Ups and Downs
Engelstein gets to some of these complicating factors in chapters 4 and 6. Chapter 4 is about utility theory, the idea that people don’t value money in a mathematically linear way but rather value it based on its perceived effect on one’s life. This chapter serves to clean up some of the subtextual problems I had with the earlier chapters and dips into the all important topics of subjective value and marginalism, two ideas far more important to economics than the homo economicus model alluded to in chapter one. (An economist once joked to me that saying that economists “believe” in homo economicus is like saying that physicists believe in perfectly level frictionless planes.)
Chapter 6 deals with regret, which again taps into these psychic costs that one may or may not see as rational or justified. When I seek to avoid regret, even in the kind of game situations outlined in the text, I often do it with a conscious understanding that I am making the suboptimal decision in order to avoid some psychic cost.
Unfortunately, as much as I enjoyed chapter 6, it does contain the most befuddling passage in the book. I could be incorrect here, but the way the experiment is explained does not justify Engelstein’s analysis. He discusses a study where people are given straight 50/50 odds versus a choice in which a box is filled with an unknown numbers of balls, any of which could be red or green. The participants predicts which color they will pull and then randomly selects one. We then get this explanation: “The chances of winning either game are 50 percent. This is obvious for game 1 but might need some explanation for game 2. How can it be 50 percent with so many unknown variables?[…]As an example, let’s say I put five red balls in the box–that’s it. Assuming that you, as the player, have an equal chance of announcing that your target is red or green, then 50 percent of the time you pick red[…]and 50 percent of the time you pick green” (emphasis mine).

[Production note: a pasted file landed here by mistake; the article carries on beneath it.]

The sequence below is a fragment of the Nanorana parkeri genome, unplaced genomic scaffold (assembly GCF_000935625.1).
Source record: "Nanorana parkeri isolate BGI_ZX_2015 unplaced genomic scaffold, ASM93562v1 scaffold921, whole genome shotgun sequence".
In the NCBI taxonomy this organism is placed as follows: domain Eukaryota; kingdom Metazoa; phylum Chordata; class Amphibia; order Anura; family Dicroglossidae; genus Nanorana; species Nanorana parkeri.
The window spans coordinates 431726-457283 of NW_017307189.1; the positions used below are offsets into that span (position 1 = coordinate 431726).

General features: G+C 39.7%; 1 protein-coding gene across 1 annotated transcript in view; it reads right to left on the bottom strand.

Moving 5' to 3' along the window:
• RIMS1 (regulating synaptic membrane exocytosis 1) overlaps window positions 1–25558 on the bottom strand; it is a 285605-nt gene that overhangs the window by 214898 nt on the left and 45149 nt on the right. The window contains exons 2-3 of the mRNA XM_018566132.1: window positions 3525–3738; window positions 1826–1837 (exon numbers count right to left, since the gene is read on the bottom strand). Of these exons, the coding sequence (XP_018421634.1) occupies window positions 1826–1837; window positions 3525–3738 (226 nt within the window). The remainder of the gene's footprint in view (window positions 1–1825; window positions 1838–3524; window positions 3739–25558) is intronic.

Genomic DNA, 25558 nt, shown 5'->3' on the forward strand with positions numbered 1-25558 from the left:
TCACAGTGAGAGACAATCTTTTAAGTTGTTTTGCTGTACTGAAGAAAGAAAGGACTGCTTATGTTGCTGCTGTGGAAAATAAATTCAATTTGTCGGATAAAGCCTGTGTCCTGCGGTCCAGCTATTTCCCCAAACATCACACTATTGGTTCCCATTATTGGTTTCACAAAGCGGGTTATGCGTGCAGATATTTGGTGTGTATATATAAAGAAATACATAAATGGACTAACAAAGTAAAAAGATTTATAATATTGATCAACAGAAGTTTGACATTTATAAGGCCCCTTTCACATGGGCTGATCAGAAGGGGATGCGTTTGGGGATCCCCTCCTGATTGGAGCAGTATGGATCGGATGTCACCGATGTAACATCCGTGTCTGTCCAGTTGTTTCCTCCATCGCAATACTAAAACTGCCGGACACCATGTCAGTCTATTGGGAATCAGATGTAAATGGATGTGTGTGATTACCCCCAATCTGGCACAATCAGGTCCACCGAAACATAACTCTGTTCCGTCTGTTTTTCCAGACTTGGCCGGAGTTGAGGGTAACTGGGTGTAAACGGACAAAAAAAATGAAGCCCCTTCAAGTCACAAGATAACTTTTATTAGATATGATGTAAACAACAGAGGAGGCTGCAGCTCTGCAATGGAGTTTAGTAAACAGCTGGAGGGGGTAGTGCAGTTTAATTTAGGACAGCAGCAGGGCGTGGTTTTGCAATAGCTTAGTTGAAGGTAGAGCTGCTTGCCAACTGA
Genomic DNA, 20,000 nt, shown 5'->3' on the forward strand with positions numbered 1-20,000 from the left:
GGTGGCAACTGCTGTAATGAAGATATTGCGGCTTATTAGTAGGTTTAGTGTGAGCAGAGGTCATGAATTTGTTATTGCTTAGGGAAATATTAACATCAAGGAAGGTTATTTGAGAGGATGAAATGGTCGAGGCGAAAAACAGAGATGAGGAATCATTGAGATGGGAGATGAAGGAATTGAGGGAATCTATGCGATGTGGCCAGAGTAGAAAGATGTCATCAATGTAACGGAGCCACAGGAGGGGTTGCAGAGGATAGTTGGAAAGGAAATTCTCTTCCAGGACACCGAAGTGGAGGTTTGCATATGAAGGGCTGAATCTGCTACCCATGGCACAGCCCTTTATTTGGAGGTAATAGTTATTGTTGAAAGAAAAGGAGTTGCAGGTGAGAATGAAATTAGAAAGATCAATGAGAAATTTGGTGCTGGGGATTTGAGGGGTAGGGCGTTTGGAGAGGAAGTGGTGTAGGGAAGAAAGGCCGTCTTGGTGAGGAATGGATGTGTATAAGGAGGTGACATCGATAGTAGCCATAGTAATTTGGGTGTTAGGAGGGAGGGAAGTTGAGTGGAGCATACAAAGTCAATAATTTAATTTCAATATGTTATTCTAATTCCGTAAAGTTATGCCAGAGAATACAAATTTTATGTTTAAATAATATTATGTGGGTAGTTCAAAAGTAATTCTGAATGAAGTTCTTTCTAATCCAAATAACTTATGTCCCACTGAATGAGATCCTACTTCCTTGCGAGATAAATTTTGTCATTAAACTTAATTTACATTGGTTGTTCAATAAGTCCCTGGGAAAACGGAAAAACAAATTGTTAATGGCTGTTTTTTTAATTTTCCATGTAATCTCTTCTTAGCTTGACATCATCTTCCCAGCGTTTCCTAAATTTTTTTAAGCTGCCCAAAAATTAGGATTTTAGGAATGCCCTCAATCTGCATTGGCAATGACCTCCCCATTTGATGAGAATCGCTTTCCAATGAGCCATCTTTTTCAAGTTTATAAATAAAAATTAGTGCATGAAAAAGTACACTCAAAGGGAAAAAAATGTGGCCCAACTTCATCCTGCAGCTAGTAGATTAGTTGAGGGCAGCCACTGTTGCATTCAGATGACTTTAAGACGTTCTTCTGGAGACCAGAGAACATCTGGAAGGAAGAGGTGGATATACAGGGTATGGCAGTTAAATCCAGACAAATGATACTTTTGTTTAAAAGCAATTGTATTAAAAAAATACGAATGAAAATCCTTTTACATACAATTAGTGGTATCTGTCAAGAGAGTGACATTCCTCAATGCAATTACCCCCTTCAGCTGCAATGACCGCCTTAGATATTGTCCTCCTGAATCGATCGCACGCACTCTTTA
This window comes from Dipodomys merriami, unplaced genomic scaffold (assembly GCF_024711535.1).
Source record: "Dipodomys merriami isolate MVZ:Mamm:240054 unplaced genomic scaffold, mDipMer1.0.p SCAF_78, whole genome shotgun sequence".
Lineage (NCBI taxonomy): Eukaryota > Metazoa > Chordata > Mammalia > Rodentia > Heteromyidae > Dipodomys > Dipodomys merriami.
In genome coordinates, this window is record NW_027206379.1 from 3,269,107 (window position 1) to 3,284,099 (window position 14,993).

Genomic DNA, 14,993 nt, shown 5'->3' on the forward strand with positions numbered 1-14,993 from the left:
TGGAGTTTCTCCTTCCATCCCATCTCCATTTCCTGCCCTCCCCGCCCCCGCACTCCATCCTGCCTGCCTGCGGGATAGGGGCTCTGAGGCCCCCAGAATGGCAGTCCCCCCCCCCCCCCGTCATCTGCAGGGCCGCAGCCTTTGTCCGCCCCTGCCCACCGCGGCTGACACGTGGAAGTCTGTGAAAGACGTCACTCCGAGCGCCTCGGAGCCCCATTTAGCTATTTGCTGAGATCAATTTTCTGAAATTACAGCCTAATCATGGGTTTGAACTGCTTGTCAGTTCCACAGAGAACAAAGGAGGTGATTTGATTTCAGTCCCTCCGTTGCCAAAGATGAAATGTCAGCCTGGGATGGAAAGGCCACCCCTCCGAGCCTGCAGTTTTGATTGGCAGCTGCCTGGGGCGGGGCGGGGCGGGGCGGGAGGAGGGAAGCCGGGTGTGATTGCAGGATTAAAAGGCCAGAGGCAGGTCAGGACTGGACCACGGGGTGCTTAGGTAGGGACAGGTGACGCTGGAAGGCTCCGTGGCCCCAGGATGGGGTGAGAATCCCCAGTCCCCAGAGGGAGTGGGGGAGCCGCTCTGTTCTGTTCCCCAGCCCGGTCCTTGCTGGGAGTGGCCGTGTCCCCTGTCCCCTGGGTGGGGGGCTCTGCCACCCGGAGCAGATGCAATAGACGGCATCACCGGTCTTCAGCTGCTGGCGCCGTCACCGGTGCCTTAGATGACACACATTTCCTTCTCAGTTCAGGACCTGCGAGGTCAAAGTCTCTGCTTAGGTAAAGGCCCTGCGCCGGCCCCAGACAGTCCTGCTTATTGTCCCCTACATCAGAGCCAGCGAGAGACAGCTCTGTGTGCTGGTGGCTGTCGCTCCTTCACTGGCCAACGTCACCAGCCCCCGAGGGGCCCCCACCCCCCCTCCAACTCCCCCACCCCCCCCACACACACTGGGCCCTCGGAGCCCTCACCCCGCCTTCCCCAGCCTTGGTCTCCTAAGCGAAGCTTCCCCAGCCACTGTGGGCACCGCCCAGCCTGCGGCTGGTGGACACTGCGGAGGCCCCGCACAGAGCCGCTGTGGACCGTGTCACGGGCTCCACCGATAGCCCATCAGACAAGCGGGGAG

The part I italicised can easily not be true based on what was said about the game. If the person performing the experiment has knowledge about what color people are more likely to choose, that person has an edge on the player and the odds suddenly aren’t 50/50 anymore. To my mind the rational choice is to pick the guaranteed 50/50 odds. But this example is meant to show that people value “competence” (i.e. knowing more of the information that is available to know) even though it’s irrelevant to the odds.
Gripes aside, I hope by examining cognitive biases such as loss aversion we can start to think of the ways that board games and our discussions about them can perhaps break new ground. RPG’s and video games have explored new and different ideas of success and decision-making, but they’re more suited to do that by their nature. Can board games do the same without becoming something else entirely? I’d love to see people try.